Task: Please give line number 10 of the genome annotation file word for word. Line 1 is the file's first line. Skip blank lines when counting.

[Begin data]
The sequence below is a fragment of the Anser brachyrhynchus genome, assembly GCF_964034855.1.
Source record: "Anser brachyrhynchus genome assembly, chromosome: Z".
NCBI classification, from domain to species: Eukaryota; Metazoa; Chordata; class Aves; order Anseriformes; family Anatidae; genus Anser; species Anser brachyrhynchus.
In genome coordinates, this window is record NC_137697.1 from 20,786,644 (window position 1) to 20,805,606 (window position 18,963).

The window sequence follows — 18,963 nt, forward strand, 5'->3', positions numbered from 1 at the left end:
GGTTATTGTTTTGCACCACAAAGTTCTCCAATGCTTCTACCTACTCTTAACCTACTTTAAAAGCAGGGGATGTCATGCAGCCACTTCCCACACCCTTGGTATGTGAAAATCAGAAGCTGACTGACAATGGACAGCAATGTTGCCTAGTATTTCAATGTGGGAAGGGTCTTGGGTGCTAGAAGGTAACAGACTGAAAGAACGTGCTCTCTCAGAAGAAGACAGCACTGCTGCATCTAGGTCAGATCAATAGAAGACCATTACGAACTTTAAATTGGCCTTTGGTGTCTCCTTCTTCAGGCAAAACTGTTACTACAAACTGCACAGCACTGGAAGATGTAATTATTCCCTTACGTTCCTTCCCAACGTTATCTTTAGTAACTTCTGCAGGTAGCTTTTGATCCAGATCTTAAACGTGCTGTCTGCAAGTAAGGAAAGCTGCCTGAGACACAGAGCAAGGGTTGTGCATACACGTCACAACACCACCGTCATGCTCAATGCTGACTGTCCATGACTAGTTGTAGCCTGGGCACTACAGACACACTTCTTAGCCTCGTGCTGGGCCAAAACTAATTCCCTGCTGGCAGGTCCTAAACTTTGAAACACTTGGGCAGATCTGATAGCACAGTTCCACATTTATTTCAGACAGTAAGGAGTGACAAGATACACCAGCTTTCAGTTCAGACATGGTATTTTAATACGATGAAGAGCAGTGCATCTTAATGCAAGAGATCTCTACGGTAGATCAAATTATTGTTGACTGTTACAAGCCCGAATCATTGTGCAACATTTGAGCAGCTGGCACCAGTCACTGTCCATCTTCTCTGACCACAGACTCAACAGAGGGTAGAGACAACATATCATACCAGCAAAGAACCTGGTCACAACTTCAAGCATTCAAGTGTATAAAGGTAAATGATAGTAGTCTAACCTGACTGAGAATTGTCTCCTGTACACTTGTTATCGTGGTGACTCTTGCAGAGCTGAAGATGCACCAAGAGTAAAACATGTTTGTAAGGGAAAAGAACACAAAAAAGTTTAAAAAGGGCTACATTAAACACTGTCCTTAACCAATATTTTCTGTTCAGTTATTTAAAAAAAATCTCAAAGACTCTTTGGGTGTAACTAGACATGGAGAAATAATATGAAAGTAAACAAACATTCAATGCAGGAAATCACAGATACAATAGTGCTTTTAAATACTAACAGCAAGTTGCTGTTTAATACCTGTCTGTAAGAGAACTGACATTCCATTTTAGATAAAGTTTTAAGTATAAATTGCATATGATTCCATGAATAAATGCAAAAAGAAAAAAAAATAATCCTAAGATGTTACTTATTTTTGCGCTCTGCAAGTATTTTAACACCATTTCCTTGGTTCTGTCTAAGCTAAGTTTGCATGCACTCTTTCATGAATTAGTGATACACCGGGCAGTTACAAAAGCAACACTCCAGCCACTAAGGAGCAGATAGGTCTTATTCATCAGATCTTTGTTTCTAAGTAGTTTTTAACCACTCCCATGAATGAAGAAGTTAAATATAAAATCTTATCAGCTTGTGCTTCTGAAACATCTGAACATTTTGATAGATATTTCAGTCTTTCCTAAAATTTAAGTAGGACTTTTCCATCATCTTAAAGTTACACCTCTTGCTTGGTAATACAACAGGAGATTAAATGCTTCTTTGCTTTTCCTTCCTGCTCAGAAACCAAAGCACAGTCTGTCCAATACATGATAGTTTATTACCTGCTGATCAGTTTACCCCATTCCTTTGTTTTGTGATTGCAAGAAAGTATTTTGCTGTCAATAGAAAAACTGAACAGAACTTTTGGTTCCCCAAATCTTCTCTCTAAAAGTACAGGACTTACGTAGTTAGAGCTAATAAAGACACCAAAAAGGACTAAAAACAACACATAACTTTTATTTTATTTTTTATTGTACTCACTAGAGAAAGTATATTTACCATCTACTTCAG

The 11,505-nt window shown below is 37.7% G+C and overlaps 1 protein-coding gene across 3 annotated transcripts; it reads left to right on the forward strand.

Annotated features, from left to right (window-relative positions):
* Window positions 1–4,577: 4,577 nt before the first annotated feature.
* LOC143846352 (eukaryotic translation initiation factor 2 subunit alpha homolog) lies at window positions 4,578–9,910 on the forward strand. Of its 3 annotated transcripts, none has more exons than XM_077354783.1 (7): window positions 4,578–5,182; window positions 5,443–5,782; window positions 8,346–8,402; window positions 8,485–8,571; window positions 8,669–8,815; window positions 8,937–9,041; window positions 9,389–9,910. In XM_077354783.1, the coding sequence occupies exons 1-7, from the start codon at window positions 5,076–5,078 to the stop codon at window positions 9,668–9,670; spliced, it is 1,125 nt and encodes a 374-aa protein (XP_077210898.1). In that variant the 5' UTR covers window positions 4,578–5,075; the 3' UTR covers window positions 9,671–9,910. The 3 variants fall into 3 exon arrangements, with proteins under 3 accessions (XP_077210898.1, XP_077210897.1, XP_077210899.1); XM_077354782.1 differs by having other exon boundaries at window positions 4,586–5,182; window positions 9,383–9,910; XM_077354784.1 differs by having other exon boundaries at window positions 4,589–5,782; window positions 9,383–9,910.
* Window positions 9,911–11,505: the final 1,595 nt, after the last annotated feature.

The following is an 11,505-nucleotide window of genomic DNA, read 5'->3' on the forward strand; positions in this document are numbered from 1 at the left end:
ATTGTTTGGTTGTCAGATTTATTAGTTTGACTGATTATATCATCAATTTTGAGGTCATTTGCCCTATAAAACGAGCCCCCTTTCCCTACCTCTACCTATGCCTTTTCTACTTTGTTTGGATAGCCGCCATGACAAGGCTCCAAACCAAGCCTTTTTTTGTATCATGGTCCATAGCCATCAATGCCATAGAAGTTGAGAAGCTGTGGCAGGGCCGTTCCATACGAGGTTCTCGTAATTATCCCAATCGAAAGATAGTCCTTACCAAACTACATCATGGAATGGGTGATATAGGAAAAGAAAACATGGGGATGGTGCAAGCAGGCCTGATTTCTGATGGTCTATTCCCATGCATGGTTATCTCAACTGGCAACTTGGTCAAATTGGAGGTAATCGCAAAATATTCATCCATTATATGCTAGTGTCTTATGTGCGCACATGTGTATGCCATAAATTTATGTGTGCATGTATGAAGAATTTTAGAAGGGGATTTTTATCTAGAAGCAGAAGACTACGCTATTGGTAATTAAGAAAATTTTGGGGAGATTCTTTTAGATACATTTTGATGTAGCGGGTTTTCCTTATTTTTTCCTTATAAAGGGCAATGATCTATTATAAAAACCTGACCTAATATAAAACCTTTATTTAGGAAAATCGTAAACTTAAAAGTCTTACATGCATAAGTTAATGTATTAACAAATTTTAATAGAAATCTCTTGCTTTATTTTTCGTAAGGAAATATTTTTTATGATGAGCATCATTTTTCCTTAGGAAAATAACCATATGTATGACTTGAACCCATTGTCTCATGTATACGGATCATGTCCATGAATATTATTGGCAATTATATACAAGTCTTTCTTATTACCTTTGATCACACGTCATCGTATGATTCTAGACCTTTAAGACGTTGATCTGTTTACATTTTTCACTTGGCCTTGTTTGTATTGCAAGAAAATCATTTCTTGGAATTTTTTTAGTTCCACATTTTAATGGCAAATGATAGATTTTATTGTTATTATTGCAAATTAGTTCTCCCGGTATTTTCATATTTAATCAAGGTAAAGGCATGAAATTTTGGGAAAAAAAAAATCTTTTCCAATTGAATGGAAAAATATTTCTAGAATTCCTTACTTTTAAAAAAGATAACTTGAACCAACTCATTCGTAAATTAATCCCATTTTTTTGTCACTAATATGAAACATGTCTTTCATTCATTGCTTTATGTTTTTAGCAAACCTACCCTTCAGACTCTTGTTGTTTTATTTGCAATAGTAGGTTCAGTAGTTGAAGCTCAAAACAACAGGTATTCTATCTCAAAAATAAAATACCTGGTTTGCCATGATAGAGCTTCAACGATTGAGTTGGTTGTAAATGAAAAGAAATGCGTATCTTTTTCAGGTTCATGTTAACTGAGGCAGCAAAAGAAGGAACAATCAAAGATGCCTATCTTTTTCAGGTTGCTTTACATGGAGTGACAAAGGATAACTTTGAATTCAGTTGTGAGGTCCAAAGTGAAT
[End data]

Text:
* LOC143846352 (eukaryotic translation initiation factor 2 subunit alpha homolog) lies at window positions 4,578–9,910 on the forward strand. Of its 3 annotated transcripts, none has more exons than XM_077354783.1 (7): window positions 4,578–5,182; window positions 5,443–5,782; window positions 8,346–8,402; window positions 8,485–8,571; window positions 8,669–8,815; window positions 8,937–9,041; window positions 9,389–9,910. In XM_077354783.1, the coding sequence occupies exons 1-7, from the start codon at window positions 5,076–5,078 to the stop codon at window positions 9,668–9,670; spliced, it is 1,125 nt and encodes a 374-aa protein (XP_077210898.1). In that variant the 5' UTR covers window positions 4,578–5,075; the 3' UTR covers window positions 9,671–9,910. The 3 variants fall into 3 exon arrangements, with proteins under 3 accessions (XP_077210898.1, XP_077210897.1, XP_077210899.1); XM_077354782.1 differs by having other exon boundaries at window positions 4,586–5,182; window positions 9,383–9,910; XM_077354784.1 differs by having other exon boundaries at window positions 4,589–5,782; window positions 9,383–9,910.